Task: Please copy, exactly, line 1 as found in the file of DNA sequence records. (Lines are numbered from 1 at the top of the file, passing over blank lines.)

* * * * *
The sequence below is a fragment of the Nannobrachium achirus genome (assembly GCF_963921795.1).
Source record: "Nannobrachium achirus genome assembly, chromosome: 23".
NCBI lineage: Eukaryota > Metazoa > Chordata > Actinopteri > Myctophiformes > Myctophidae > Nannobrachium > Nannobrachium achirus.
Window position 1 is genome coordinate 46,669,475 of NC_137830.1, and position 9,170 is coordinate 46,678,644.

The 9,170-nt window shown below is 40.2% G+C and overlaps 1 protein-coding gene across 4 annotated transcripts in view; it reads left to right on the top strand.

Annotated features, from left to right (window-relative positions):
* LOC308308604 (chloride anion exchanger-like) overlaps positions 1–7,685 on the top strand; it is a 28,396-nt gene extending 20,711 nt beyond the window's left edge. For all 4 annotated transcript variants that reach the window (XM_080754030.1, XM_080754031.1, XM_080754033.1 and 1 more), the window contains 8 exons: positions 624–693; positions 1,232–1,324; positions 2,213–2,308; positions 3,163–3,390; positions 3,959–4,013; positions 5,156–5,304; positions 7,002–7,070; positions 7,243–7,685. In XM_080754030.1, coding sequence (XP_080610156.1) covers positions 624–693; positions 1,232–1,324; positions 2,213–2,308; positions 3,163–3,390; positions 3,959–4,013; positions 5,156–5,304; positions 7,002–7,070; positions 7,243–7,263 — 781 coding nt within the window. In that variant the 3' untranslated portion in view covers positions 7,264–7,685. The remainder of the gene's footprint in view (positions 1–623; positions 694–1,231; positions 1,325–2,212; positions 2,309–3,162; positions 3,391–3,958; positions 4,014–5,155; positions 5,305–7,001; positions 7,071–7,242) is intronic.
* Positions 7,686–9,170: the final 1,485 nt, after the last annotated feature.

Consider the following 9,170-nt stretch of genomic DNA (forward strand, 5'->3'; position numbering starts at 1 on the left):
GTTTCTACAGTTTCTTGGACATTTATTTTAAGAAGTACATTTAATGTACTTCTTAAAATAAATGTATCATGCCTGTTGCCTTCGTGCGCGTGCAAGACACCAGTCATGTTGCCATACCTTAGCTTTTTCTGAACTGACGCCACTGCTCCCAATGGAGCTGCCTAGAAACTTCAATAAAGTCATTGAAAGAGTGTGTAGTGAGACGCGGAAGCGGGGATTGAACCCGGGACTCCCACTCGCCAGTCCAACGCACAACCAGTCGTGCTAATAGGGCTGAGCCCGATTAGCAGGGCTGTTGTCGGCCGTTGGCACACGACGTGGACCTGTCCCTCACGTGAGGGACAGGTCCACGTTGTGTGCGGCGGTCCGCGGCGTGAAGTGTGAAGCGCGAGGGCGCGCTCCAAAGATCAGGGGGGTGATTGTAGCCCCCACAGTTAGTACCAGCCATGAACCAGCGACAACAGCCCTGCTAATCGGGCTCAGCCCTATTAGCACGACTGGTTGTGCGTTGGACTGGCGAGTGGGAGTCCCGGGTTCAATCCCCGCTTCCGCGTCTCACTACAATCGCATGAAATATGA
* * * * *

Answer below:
The sequence below is a fragment of the Nannobrachium achirus genome (assembly GCF_963921795.1).